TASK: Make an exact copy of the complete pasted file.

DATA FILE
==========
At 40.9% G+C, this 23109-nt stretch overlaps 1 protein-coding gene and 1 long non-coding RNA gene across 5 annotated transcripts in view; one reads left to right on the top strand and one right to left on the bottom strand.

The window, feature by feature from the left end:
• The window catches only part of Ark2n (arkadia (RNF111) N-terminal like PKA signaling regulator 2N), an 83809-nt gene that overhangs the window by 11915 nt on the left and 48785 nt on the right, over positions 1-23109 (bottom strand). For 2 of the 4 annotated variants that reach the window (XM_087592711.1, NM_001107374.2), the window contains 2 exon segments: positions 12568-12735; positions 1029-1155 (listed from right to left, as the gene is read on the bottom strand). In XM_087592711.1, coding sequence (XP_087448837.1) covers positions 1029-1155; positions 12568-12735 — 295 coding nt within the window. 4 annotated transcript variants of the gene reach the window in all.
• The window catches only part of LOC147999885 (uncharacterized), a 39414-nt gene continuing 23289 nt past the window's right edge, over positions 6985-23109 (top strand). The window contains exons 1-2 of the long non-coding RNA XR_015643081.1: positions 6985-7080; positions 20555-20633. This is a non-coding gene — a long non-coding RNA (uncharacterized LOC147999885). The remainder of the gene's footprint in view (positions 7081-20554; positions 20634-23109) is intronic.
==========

At 40.9% G+C, this 23109-nt stretch overlaps 1 protein-coding gene and 1 long non-coding RNA gene across 5 annotated transcripts in view; one reads left to right on the top strand and one right to left on the bottom strand.

The window, feature by feature from the left end:
• The window catches only part of Ark2n (arkadia (RNF111) N-terminal like PKA signaling regulator 2N), an 83809-nt gene that overhangs the window by 11915 nt on the left and 48785 nt on the right, over positions 1-23109 (bottom strand). For 2 of the 4 annotated variants that reach the window (XM_087592711.1, NM_001107374.2), the window contains 2 exon segments: positions 12568-12735; positions 1029-1155 (listed from right to left, as the gene is read on the bottom strand). In XM_087592711.1, coding sequence (XP_087448837.1) covers positions 1029-1155; positions 12568-12735 — 295 coding nt within the window. 4 annotated transcript variants of the gene reach the window in all.
• The window catches only part of LOC147999885 (uncharacterized), a 39414-nt gene continuing 23289 nt past the window's right edge, over positions 6985-23109 (top strand). The window contains exons 1-2 of the long non-coding RNA XR_015643081.1: positions 6985-7080; positions 20555-20633. This is a non-coding gene — a long non-coding RNA (uncharacterized LOC147999885). The remainder of the gene's footprint in view (positions 7081-20554; positions 20634-23109) is intronic.